Saturday, June 1, 2013

Anoxic Biocenosis-pots and Cat Clays?

           Question from overseas:

        I write to you from Singapore, on the other side of the world.  I have a 20-year old 50 metric ton koi pond. This volume includes two 4.30 tons aerobic biological filters fed separately by two 6-inch bottom drainpipes from the main pond. The 50 tons of water is turned over every hour.

    I wish to convert one of the filters to provide anoxic filtration. The biocenosis basket it is said to contain “cat litter”, a material I am not familiar with. What is its chemical composition? Is it made from burnt clay comprising mainly calcium carbonate?

    It is said that the anoxic filter will not clog. However I presume there will be a bed of fine sediment at the bottom of the filter, which will have anaerobic reaction if not flushed on a regular basis. Both the filters have pre-settlement chambers to remove the larger solid waste.  In the biocenosis basket please advise what volume of cat litter against what volume of Laterite. Can you email me a sketch to illustrate the construction?
   I shall be pleased if you would advise if my proposal is feasible.

           Thank you
      Keen Wong
          Dr. Novak's reply:  

                 I thought this E-mail that I received today would be great ice breaker because it looks like he uses a bog filter of some sort. He has 13,300 US GAL that’s what 50 metric tons comes up to, and I may be reading this wrong but also he’s using 8600 lbs of aerobic biological filter medium of some sort. With that much weight I would assume its pea-gravel and not just K-1.
     When I talk about cat litter or Oil-Dri (that’s used for it capillary action in picking up liquids) you wouldn’t think I’m talking about nuclear waste or some other esoteric material. In the USA cat litter from Wal-Mart is very easy to buy and it’s cheap, but in other countries I have found that plain old baked, low dust cat clays that are the non-clumping form are not so easy to find.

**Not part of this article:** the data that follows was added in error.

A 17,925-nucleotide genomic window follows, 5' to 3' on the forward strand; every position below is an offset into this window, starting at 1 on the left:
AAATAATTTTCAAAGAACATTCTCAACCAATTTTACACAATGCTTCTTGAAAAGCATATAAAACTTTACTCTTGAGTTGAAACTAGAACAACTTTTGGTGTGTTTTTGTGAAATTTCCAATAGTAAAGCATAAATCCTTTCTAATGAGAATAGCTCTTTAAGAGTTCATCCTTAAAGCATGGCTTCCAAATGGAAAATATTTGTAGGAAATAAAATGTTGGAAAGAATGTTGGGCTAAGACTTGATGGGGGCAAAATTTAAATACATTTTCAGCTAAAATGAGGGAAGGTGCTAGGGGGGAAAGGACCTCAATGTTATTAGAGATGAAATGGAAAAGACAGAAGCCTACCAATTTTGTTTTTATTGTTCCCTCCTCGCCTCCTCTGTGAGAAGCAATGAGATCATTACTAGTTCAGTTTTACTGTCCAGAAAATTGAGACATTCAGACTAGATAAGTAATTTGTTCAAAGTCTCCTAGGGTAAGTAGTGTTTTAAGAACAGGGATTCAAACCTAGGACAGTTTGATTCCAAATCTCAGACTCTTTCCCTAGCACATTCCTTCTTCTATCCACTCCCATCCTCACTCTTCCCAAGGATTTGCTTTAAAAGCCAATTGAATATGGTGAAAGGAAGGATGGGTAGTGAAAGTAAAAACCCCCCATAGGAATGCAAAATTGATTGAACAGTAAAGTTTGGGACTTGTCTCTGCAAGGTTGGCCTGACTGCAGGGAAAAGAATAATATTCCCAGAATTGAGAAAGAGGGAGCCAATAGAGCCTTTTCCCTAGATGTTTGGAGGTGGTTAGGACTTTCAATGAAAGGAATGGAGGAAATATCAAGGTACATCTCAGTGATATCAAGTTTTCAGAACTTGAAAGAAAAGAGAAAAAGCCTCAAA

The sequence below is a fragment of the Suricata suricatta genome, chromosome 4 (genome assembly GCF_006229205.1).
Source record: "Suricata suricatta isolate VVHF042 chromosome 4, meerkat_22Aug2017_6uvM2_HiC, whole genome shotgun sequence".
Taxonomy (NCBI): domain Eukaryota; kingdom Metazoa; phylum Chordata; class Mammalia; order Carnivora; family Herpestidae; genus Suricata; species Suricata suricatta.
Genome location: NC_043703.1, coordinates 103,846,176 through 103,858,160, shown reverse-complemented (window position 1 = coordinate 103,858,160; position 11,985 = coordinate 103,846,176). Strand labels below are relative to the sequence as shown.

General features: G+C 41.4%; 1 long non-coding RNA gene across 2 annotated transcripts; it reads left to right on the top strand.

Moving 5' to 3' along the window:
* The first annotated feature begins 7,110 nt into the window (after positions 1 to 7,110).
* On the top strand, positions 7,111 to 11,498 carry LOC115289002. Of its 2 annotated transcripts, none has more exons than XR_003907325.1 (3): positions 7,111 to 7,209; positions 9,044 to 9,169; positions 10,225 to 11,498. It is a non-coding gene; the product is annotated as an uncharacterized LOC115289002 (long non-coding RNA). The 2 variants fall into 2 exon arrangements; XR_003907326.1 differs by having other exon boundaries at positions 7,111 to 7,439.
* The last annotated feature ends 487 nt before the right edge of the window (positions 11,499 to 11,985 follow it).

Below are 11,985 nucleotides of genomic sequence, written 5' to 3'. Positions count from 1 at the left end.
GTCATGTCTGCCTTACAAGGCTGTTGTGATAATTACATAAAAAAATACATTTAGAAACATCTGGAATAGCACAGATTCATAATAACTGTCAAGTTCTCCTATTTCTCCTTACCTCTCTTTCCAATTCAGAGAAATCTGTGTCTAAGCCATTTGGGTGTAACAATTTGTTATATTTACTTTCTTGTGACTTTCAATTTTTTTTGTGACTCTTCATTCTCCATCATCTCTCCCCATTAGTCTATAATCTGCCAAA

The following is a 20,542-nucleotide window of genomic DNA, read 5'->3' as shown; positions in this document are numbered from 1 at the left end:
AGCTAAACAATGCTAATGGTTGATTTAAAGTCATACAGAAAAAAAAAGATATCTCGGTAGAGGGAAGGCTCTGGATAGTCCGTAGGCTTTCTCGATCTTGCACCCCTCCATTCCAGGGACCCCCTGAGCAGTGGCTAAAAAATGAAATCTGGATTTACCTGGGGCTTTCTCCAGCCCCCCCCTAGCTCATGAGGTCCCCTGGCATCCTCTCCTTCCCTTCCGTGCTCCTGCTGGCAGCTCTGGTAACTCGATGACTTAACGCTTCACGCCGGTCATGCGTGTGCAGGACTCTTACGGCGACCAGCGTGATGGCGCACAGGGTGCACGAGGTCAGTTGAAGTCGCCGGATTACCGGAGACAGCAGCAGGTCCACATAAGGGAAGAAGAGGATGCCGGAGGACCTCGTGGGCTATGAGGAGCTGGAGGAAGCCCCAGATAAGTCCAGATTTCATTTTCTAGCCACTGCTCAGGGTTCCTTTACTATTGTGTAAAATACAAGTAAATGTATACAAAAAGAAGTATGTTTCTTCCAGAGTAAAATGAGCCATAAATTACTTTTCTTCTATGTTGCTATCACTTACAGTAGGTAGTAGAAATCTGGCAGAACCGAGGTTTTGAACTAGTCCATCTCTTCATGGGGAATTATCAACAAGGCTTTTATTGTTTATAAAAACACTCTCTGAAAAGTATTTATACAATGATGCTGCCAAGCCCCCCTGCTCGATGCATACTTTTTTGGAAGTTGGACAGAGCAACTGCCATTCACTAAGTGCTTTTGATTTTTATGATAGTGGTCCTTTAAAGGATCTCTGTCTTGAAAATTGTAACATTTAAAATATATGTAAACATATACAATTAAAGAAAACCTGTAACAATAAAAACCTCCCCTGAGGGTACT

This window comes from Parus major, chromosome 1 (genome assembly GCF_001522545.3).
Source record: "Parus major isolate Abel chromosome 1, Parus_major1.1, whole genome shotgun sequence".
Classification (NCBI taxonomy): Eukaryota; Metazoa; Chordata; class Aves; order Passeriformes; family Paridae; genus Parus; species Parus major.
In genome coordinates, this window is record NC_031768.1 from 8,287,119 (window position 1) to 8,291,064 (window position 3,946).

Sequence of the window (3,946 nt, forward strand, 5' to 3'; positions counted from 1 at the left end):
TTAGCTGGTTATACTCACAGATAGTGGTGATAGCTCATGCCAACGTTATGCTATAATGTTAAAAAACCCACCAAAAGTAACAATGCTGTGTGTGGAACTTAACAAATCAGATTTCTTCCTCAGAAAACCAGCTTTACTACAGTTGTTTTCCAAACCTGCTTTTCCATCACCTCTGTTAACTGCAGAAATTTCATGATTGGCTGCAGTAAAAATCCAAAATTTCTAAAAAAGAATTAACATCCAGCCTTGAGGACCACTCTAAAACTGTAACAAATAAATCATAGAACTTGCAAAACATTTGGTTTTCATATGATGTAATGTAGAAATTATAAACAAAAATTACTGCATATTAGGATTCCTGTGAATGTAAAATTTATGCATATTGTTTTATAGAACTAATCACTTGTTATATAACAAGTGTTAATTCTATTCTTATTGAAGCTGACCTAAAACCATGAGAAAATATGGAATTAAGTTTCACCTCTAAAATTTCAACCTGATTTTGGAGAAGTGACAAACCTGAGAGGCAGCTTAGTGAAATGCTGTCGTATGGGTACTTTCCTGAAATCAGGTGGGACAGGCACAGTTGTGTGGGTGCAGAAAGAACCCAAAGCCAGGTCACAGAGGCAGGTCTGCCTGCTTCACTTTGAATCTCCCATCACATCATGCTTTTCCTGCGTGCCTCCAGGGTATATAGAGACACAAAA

Dr. Franco, he did the Anoxic Filter test from Italy, had to travel to the UK and buy tons of the stuff because in Italy they had none or not the right kind that would suffice for the biocenosis baskets. Because I’m not an expert in cat litter from all over the world I can only tell you what I know. 

Finding alternative brands outside the US like Kitty Litter by Wal-Mart will take some experimenting on your part because very few makers of cat litter will display the ingredients on the outside of the bags or boxes that it comes in. Look for cat litter clays that have been fired at high temperatures because unfired clay granules swell and clump together when wet and crumble when dried, they will surely state it on the box or bag. It is very important that any cat litter clay granules you use keep their structure indefinitely. I show photos of 20-year old cat litter that still holds it structural integrity even when cleaned. Testing clay product for its ability to retain its structure, first soak some of it in a glass of water for 24-hours and check that the granules do not break down.

                                  The photo above is of 20-year old cat litter.

 Bentonite: Do not use
          • Clumping cat litters are made of Bentonite clay, which sticks together when wet. The bentoniteis usually mixed with quartz and diatomaceous earth, which are absorbent.

             Other Clays:
         • Various types of clays are used for non-clumping cat litters. Zeolite, diatomaceous earth and sepiolite are common.

        • (Only use clay –Attapulgite-that has been mined from the earth, clean, baked, and pulverized such as Kitty litter.)

         Making up biocenosis-pots for filtration and plants is really quite simple. The supplies you will need are large planting baskets (11" x 11" x 7" or 14" x 14" x 10"), kitty litter (with no additives just plain clay), and Laterite that will be for the substrate. Laterite is a highly weathered remnant of volcanic rock (weathering implies exposure to tropical temperatures, precipitation, and forest derived humic acids over geologic time). Very rich in iron, and Manganese (iron is needed for plants to make chlorophyll). Taking a plant basket as shown in illustration #1 then filling it with Kitty litter, make sure you leave a small impression in the center of the basket. Take about half cup for smaller baskets and one and a half cups for larger baskets of Laterite and pouring it into the center of the basket then mixing the Kitty litter and the Laterite in the center of the basket.
   Now place only one layer of pond pebbles on top, this is to keep the Kitty litter from floating up after submerging it into the pond. Instead of using pond pebbles, you can also use a black craft screen on top and wire-tie it to the basket. The Laterite will help the bacteria grow in its early stages, once the bacteria becomes established, it will be less dependent upon the iron in the Laterite for growth. The good thing about the planted basket is it will take years before clogging with organic matter (it may take 20 years or longer). You will use the same procedure for the planted biocenosis-baskets, but you will not use the black craft screen on top of this basket only the pond pebbles.
     I hope this helps,   

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